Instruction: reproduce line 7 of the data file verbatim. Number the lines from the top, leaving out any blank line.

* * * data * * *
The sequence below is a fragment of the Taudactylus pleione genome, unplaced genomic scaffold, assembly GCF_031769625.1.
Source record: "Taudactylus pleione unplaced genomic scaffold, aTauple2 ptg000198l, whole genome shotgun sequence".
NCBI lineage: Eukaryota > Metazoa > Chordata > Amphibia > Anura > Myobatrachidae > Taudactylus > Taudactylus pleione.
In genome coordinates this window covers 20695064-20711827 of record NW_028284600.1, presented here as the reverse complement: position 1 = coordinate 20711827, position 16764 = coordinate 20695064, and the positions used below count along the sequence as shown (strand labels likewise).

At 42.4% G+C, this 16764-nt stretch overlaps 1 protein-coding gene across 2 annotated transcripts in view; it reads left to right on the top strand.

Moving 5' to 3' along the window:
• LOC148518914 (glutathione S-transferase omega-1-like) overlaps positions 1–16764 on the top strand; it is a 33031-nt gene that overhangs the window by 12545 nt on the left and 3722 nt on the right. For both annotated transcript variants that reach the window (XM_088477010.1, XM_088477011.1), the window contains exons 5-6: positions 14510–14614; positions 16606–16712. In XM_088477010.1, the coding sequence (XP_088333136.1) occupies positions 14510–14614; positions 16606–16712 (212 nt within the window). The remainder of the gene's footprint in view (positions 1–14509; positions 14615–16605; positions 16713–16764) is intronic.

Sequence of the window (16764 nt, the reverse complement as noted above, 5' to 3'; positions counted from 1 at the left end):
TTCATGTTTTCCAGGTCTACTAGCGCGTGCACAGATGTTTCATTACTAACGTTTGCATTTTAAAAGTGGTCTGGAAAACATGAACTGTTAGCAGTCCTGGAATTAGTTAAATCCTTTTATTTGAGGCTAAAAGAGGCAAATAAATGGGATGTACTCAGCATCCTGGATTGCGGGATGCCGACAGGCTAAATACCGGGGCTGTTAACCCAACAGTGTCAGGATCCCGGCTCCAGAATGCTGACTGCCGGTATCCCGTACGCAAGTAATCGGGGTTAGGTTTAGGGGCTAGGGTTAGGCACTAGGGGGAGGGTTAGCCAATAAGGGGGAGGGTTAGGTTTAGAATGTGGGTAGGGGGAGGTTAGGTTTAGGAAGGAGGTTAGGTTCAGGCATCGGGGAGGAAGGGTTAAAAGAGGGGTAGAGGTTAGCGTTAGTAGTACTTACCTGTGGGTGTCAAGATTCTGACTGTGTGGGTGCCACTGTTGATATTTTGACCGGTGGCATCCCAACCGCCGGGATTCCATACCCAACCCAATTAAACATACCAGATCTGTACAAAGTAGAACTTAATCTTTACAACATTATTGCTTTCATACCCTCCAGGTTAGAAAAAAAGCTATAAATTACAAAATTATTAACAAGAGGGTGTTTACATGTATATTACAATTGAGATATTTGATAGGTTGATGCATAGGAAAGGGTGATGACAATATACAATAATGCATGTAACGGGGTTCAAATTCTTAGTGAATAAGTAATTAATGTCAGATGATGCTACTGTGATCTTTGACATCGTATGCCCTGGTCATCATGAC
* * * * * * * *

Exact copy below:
• LOC148518914 (glutathione S-transferase omega-1-like) overlaps positions 1–16764 on the top strand; it is a 33031-nt gene that overhangs the window by 12545 nt on the left and 3722 nt on the right. For both annotated transcript variants that reach the window (XM_088477010.1, XM_088477011.1), the window contains exons 5-6: positions 14510–14614; positions 16606–16712. In XM_088477010.1, the coding sequence (XP_088333136.1) occupies positions 14510–14614; positions 16606–16712 (212 nt within the window). The remainder of the gene's footprint in view (positions 1–14509; positions 14615–16605; positions 16713–16764) is intronic.